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Nicklaus suggests a 20% rollback in driving distance


dave67az
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Originally Posted by MS256

There's some of the same problem going on in golf that has always gone on in baseball. Plenty of people like to gripe about too many home runs but that sells and puts people in the seats.

that's a whole 'nother can of worms.  main reason for that is Selig being the worst commish of all time of any sport.  he turned a blind eye to players who were obviously 'roiding, because ratings were low and a home run race between McGwire and Sosa boosted them exponentially. nothing to do with the ball, which is the argument being made here in golf.  at least the USGA is attempting to make rules that make the playing field level, whereas Selig couldn't give two $#!*s.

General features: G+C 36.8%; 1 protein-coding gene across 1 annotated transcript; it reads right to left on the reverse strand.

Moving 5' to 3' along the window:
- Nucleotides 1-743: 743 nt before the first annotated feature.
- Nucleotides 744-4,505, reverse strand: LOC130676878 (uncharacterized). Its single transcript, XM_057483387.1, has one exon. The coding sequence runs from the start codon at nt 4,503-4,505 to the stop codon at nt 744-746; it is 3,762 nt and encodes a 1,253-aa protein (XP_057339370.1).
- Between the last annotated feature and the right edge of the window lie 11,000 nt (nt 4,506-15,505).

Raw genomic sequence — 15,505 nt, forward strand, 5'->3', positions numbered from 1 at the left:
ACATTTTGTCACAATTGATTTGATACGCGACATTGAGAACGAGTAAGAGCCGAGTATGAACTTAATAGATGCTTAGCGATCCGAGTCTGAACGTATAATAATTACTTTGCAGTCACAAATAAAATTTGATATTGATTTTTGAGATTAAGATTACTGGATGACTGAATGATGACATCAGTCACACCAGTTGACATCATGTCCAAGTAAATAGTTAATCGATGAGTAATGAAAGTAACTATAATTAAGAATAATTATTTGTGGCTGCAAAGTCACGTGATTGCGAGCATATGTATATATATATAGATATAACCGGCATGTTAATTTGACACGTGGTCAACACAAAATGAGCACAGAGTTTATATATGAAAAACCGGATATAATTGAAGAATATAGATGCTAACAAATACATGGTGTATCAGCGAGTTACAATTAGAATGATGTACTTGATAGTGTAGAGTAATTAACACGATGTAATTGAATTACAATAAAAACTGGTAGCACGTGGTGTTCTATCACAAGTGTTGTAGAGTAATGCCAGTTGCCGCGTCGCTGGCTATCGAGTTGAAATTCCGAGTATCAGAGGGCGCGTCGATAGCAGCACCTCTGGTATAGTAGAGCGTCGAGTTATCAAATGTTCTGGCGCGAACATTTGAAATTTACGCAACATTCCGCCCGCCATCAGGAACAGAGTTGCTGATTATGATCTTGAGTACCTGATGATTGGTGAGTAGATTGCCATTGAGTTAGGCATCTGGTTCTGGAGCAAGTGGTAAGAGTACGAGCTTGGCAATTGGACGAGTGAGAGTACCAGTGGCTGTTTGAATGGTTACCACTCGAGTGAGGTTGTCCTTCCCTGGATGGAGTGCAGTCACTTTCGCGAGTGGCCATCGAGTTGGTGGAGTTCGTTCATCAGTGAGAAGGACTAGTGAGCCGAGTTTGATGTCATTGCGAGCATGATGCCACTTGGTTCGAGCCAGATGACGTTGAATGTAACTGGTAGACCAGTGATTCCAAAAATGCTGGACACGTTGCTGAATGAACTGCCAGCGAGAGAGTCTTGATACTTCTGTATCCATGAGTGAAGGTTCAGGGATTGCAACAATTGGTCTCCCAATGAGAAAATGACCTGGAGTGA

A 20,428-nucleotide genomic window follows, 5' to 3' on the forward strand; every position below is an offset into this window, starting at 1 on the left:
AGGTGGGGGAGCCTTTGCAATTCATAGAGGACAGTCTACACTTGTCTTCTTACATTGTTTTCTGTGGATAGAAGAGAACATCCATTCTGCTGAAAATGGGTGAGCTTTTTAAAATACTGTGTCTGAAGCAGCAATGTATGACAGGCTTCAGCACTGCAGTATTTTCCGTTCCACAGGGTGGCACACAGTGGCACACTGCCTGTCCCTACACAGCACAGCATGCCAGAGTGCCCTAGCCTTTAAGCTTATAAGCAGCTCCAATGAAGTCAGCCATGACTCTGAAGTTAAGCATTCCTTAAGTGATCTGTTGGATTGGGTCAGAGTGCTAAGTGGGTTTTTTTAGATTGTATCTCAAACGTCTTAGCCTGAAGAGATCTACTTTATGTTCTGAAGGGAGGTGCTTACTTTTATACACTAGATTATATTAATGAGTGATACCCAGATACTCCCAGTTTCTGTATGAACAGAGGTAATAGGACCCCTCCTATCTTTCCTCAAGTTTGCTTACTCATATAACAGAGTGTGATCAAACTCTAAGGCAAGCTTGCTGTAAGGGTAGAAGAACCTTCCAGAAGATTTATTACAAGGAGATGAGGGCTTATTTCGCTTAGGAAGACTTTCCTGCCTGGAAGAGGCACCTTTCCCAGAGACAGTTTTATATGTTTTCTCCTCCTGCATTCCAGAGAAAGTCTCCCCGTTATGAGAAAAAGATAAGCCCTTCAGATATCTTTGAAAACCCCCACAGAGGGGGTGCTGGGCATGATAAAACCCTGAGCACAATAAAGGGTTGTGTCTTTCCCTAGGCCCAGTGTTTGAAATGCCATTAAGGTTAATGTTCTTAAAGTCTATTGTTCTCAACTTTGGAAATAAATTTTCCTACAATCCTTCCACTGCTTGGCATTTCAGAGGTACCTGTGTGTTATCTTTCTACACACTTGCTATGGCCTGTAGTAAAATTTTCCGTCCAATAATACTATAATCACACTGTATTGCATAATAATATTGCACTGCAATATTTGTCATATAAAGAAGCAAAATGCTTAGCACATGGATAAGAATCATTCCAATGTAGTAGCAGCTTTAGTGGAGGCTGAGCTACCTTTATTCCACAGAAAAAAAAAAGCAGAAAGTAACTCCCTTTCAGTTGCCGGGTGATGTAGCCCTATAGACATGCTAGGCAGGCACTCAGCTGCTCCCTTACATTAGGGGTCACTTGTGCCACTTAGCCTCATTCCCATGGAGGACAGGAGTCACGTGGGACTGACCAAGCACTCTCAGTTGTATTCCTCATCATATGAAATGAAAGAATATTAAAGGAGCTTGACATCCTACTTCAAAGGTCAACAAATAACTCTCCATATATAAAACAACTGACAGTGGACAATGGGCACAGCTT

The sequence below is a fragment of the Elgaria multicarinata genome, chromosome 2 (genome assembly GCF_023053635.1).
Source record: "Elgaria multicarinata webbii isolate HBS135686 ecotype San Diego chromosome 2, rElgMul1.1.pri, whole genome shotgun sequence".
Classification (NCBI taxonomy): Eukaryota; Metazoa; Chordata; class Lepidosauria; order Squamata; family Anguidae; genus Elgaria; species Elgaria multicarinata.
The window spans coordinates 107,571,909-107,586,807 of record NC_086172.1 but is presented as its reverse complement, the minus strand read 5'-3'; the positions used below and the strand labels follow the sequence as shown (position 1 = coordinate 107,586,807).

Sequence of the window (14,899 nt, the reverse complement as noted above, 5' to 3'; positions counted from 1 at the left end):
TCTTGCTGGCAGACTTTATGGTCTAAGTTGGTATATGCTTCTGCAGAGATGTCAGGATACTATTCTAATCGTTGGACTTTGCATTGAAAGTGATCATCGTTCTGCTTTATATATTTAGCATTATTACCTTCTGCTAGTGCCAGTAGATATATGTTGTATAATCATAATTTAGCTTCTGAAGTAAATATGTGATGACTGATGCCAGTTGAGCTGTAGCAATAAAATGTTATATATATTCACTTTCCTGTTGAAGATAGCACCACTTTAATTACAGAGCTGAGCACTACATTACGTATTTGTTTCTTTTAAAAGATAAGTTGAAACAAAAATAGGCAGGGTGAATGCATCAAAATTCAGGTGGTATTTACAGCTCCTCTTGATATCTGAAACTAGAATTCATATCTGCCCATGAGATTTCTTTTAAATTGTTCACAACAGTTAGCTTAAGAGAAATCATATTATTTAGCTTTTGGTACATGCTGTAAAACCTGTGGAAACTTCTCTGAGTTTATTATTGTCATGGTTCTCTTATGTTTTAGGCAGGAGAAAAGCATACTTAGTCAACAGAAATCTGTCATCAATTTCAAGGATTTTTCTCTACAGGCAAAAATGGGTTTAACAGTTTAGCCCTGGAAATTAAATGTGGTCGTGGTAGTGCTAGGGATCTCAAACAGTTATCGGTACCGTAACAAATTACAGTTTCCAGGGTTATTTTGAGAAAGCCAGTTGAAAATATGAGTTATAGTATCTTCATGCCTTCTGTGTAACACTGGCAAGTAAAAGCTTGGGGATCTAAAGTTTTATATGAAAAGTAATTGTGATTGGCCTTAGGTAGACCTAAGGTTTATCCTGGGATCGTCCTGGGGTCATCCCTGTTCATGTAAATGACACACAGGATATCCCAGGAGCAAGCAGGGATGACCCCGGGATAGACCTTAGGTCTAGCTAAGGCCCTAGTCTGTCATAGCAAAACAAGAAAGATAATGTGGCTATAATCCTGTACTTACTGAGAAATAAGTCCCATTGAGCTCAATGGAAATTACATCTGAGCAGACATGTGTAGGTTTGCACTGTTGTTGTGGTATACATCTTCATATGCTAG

in any event, i bet Rory wishes he had 20% taken off a few of his shots over the last 48 hrs.  he needs a towel and suntan lotion so he can at least get comfortable in that sand...

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  • 2 weeks later...

The US open 2 weeks ago totally ends this discussion, a golf course does not have to have a high yardage to be tough, looking at the Merion card I bet the pro's were licking their lips, nothing I like more than watching pro's have a hard time of it and play on some really demanding courses rather than the "drive it as hard as you can and go find it" courses, which even a 7 hc could probably shoot level par.

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Originally Posted by RetroJFrancisco